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Atrial fibrillation in the elderly general population: a 30-year follow-up from 70 to 100 years of age

Journal article
Authors Gustaf Lernfelt
Zacharias Mandalenakis
Björn Hornestam
Bodil Lernfelt
Annika Rosengren
Valter Sundh
Per-Olof Hansson
Published in Scandinavian Cardiovascular Journal
Pages 7
ISSN 1401-7431
Publication year 2020
Published at Institute of Medicine, Department of Internal Medicine and Clinical Nutrition
Institute of Medicine, Department of Molecular and Clinical Medicine
Pages 7
Language en
Keywords Atrial fibrillation, incidence, prevalence, mortality, all-cause mortality, risk-factors, stroke mortality, natural-history, ischemic-stroke, heart-failure, lifetime risk, epidemiology, prevalence, management, Cardiovascular System & Cardiology
Subject categories Cardiac and Cardiovascular Systems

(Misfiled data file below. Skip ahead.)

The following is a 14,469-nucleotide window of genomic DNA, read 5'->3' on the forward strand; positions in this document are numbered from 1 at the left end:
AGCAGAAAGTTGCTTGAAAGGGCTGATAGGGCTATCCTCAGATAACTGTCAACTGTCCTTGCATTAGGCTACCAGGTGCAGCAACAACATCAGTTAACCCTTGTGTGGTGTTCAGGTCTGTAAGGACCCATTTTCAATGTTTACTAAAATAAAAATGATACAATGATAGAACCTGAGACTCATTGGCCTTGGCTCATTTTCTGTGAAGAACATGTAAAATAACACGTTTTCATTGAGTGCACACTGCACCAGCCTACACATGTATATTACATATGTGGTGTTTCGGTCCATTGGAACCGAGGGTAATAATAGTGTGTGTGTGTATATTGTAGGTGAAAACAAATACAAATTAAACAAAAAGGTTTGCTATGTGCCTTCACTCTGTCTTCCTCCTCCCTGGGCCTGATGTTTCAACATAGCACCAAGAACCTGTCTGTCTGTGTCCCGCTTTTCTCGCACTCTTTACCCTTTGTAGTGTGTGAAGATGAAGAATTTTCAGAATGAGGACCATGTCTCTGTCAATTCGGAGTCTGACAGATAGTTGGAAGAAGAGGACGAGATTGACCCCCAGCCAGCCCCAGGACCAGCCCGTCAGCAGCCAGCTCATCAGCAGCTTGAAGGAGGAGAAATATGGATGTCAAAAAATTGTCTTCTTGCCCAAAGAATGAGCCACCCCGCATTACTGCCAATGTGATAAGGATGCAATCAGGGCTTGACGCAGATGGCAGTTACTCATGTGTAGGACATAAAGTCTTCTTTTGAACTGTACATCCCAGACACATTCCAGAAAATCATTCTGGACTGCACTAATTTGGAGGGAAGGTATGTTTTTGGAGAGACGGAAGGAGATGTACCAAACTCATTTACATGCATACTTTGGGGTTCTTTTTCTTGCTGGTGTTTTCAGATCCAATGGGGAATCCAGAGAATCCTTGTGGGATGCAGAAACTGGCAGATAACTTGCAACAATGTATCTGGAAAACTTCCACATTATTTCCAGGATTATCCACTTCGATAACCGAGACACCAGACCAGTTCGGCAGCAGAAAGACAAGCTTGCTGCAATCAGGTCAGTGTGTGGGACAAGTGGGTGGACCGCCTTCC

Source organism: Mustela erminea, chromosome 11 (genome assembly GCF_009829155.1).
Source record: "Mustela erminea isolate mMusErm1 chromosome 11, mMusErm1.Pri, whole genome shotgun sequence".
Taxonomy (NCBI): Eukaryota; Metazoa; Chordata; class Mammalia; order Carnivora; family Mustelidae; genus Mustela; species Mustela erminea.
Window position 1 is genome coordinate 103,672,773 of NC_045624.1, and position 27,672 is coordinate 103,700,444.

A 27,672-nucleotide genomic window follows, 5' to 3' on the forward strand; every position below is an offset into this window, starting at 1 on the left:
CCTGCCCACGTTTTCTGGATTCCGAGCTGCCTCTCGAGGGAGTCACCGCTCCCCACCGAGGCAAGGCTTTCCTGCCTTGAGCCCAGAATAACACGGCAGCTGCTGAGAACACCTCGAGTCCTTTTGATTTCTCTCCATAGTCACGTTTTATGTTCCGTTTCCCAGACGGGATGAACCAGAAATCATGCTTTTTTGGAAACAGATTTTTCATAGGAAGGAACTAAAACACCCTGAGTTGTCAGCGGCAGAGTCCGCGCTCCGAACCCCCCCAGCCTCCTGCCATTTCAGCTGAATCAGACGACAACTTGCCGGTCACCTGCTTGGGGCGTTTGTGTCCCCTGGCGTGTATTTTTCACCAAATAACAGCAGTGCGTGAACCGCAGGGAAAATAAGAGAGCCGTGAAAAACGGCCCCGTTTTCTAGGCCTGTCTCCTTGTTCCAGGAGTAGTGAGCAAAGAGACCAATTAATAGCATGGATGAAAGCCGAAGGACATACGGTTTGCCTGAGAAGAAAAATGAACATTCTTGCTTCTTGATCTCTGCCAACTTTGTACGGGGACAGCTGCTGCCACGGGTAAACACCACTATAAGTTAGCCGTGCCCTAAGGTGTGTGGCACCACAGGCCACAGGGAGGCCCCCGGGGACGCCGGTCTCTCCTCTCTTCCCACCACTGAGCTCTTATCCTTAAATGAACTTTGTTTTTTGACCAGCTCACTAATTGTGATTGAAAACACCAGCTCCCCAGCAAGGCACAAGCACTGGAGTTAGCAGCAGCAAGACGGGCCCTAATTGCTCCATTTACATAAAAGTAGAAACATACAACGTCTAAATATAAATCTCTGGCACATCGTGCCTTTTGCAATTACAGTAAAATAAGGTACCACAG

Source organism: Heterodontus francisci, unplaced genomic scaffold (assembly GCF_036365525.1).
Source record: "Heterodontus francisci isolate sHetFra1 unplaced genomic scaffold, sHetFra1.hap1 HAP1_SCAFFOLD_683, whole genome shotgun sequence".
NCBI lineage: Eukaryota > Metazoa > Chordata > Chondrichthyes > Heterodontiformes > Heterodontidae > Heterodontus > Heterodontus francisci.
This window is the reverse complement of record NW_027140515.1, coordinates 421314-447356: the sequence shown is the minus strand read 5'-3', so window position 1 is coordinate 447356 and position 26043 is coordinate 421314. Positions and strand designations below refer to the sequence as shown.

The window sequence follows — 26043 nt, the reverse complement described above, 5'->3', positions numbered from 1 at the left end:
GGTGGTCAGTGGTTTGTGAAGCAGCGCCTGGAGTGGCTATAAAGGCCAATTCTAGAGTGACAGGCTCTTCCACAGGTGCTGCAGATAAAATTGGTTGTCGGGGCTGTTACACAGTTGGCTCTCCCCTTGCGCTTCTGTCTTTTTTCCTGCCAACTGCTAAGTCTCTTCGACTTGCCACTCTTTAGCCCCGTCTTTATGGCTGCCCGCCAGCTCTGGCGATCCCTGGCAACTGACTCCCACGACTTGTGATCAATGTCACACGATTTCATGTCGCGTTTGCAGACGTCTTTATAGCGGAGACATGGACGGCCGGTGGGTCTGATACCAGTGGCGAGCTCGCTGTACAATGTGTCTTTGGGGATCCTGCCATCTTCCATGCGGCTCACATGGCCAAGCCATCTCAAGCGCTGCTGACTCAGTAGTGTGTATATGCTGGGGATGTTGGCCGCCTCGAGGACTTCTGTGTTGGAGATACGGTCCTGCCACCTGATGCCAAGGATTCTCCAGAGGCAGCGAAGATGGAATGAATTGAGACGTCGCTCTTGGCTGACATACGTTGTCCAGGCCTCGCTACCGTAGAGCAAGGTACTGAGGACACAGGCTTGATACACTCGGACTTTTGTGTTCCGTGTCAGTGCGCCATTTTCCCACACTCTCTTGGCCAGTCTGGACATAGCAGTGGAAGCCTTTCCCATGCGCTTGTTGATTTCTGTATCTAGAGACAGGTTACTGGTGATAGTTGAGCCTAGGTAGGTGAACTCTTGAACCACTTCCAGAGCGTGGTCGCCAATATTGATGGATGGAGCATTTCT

Objectives. There is limited knowledge of atrial fibrillation (AF) incidence among the very old. Data from longitudinal cohort studies may give us a better insight. The aim of the study was to investigate the incidence rate and prevalence of AF, as well as the impact of AF on mortality, in the general population, from 70 to 100 years of age. Design. This was a population-based prospective cohort study where three representative samples of 70-year-old men and women (n = 2,629) from the Gerontological and Geriatric Populations Studies in Gothenburg (H-70) were included between 1971 and 1982. The participants were examined at age 70 years and were re-examined repeatedly until 100 years of age. AF was diagnosed according to a 12-lead electrocardiogram (ECG) recording at baseline and follow-up examinations, from the Swedish National Patient Register (NPR), or from the Cause of Death Register. Results. The cumulative incidence of AF from 70 to 100 years of age was 65.6% for men and 52.8% for women. Mortality was significantly higher in participants with AF compared with those without, rate ratio (RR) 1.92 (95% CI 1.73-2.14). In a subgroup analysis comprising only participants with AF diagnosed by ECG at screening, the RR for death was 1.29 (95% C.I: 1.03-1.63). Conclusions. Among persons surviving to age 70, the cumulative incidence of AF was over 50% during follow-up. Mortality rate was twice as high in participants with AF compared to participants without AF. Among participants with AF first recorded at a screening examination, the increased risk was only 29%.

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